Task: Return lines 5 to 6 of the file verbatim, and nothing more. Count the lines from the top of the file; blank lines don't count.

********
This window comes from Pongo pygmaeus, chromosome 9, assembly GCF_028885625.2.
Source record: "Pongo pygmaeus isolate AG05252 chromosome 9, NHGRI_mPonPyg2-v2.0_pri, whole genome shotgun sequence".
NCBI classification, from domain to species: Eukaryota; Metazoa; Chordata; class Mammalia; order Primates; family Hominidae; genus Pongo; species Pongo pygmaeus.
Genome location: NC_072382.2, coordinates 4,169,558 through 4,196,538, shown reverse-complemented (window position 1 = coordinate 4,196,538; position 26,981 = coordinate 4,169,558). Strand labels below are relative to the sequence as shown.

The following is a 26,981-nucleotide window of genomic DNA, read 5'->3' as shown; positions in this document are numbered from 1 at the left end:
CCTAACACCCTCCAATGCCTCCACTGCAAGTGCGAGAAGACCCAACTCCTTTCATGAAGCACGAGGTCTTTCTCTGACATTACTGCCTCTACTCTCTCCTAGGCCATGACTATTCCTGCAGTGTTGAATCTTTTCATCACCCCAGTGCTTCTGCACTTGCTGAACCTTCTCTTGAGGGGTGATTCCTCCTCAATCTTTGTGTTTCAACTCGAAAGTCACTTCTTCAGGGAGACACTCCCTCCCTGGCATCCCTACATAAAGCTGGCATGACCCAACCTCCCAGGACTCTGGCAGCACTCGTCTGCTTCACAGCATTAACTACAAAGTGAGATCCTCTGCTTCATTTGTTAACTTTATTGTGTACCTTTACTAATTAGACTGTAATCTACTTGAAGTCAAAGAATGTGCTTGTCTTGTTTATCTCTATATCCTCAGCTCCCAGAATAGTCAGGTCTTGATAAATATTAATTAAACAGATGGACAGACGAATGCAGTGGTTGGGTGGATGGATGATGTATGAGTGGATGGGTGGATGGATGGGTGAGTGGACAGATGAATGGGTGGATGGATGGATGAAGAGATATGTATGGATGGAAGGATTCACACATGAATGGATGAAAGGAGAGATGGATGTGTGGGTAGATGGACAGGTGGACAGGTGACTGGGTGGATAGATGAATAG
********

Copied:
The following is a 26,981-nucleotide window of genomic DNA, read 5'->3' as shown; positions in this document are numbered from 1 at the left end:
CCTAACACCCTCCAATGCCTCCACTGCAAGTGCGAGAAGACCCAACTCCTTTCATGAAGCACGAGGTCTTTCTCTGACATTACTGCCTCTACTCTCTCCTAGGCCATGACTATTCCTGCAGTGTTGAATCTTTTCATCACCCCAGTGCTTCTGCACTTGCTGAACCTTCTCTTGAGGGGTGATTCCTCCTCAATCTTTGTGTTTCAACTCGAAAGTCACTTCTTCAGGGAGACACTCCCTCCCTGGCATCCCTACATAAAGCTGGCATGACCCAACCTCCCAGGACTCTGGCAGCACTCGTCTGCTTCACAGCATTAACTACAAAGTGAGATCCTCTGCTTCATTTGTTAACTTTATTGTGTACCTTTACTAATTAGACTGTAATCTACTTGAAGTCAAAGAATGTGCTTGTCTTGTTTATCTCTATATCCTCAGCTCCCAGAATAGTCAGGTCTTGATAAATATTAATTAAACAGATGGACAGACGAATGCAGTGGTTGGGTGGATGGATGATGTATGAGTGGATGGGTGGATGGATGGGTGAGTGGACAGATGAATGGGTGGATGGATGGATGAAGAGATATGTATGGATGGAAGGATTCACACATGAATGGATGAAAGGAGAGATGGATGTGTGGGTAGATGGACAGGTGGACAGGTGACTGGGTGGATAGATGAATAG